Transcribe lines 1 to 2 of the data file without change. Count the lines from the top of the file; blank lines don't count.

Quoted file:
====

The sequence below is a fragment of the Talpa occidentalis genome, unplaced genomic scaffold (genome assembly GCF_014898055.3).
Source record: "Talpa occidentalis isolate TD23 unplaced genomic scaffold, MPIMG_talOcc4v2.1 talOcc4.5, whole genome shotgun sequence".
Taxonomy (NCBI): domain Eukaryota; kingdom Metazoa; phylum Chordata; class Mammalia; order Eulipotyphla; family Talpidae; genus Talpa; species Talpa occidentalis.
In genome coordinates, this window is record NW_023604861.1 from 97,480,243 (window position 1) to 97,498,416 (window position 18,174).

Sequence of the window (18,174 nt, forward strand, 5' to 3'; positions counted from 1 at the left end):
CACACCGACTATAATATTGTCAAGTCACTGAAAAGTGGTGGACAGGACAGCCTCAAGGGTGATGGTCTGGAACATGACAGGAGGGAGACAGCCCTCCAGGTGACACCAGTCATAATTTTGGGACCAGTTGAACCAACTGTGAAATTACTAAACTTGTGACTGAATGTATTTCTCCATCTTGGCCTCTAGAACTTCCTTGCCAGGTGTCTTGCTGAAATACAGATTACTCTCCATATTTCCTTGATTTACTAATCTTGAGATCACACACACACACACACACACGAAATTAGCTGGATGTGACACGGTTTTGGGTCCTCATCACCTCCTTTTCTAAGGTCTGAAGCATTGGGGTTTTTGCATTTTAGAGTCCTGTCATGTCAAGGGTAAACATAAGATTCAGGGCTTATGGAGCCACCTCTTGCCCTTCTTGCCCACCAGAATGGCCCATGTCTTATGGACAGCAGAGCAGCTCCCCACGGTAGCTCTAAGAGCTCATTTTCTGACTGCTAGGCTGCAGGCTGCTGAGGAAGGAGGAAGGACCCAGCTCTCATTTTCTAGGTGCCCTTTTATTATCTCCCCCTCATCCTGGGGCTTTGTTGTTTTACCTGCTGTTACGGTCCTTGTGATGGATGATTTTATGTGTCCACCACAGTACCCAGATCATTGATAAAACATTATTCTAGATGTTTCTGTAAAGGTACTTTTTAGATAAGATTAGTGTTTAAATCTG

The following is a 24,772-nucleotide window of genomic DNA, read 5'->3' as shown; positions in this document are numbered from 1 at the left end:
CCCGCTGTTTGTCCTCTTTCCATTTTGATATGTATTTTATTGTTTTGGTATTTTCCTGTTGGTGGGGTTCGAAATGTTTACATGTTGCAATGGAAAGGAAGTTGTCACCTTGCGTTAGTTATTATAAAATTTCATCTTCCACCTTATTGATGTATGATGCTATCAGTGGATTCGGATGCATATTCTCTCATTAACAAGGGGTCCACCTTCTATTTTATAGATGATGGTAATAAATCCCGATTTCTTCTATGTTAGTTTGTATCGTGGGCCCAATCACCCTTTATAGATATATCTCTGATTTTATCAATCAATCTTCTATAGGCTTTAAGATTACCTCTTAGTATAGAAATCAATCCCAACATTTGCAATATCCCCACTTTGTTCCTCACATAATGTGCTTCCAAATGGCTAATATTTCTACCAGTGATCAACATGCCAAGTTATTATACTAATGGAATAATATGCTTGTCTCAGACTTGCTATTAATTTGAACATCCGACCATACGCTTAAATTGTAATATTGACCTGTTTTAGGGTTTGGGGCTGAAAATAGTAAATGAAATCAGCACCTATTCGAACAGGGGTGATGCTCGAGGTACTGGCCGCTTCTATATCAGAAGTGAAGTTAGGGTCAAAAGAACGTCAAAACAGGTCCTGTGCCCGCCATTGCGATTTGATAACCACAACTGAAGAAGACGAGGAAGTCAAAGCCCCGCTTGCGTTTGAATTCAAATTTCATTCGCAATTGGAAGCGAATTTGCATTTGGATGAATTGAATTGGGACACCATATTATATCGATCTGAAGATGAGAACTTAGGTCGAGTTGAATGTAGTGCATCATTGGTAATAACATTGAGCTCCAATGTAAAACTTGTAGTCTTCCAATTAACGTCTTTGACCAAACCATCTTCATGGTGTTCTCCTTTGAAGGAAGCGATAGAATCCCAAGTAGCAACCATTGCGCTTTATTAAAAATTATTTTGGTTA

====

The sequence below is a fragment of the Talpa occidentalis genome, unplaced genomic scaffold (genome assembly GCF_014898055.3).
Source record: "Talpa occidentalis isolate TD23 unplaced genomic scaffold, MPIMG_talOcc4v2.1 talOcc4.5, whole genome shotgun sequence".